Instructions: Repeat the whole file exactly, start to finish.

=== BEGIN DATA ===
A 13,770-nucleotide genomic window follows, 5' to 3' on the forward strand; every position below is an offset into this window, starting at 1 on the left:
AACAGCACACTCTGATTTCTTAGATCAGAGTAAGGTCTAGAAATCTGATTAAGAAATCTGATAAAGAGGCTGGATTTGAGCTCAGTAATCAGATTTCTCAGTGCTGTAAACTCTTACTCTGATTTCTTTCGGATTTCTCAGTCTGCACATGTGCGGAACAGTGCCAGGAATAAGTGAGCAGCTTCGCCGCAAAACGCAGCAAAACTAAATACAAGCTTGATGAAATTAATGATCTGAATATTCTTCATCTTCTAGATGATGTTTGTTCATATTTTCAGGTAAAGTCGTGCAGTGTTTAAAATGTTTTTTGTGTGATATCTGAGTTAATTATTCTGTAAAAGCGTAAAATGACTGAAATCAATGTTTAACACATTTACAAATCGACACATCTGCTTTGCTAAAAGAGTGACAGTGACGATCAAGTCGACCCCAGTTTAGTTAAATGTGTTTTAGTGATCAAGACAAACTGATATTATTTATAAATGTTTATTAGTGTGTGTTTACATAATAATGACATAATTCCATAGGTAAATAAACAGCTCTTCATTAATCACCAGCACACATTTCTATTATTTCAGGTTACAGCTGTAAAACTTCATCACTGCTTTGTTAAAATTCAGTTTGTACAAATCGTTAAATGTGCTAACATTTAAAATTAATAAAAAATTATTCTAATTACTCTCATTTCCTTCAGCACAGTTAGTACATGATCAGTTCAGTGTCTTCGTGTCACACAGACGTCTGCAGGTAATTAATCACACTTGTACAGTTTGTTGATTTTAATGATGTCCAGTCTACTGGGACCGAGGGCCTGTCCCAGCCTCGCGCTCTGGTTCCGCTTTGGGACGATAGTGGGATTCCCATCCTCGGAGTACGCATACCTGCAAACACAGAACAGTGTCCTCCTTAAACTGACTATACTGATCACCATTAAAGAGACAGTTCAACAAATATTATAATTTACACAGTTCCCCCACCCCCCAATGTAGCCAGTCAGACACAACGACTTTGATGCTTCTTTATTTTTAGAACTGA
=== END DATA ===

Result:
A 13,770-nucleotide genomic window follows, 5' to 3' on the forward strand; every position below is an offset into this window, starting at 1 on the left:
AACAGCACACTCTGATTTCTTAGATCAGAGTAAGGTCTAGAAATCTGATTAAGAAATCTGATAAAGAGGCTGGATTTGAGCTCAGTAATCAGATTTCTCAGTGCTGTAAACTCTTACTCTGATTTCTTTCGGATTTCTCAGTCTGCACATGTGCGGAACAGTGCCAGGAATAAGTGAGCAGCTTCGCCGCAAAACGCAGCAAAACTAAATACAAGCTTGATGAAATTAATGATCTGAATATTCTTCATCTTCTAGATGATGTTTGTTCATATTTTCAGGTAAAGTCGTGCAGTGTTTAAAATGTTTTTTGTGTGATATCTGAGTTAATTATTCTGTAAAAGCGTAAAATGACTGAAATCAATGTTTAACACATTTACAAATCGACACATCTGCTTTGCTAAAAGAGTGACAGTGACGATCAAGTCGACCCCAGTTTAGTTAAATGTGTTTTAGTGATCAAGACAAACTGATATTATTTATAAATGTTTATTAGTGTGTGTTTACATAATAATGACATAATTCCATAGGTAAATAAACAGCTCTTCATTAATCACCAGCACACATTTCTATTATTTCAGGTTACAGCTGTAAAACTTCATCACTGCTTTGTTAAAATTCAGTTTGTACAAATCGTTAAATGTGCTAACATTTAAAATTAATAAAAAATTATTCTAATTACTCTCATTTCCTTCAGCACAGTTAGTACATGATCAGTTCAGTGTCTTCGTGTCACACAGACGTCTGCAGGTAATTAATCACACTTGTACAGTTTGTTGATTTTAATGATGTCCAGTCTACTGGGACCGAGGGCCTGTCCCAGCCTCGCGCTCTGGTTCCGCTTTGGGACGATAGTGGGATTCCCATCCTCGGAGTACGCATACCTGCAAACACAGAACAGTGTCCTCCTTAAACTGACTATACTGATCACCATTAAAGAGACAGTTCAACAAATATTATAATTTACACAGTTCCCCCACCCCCCAATGTAGCCAGTCAGACACAACGACTTTGATGCTTCTTTATTTTTAGAACTGA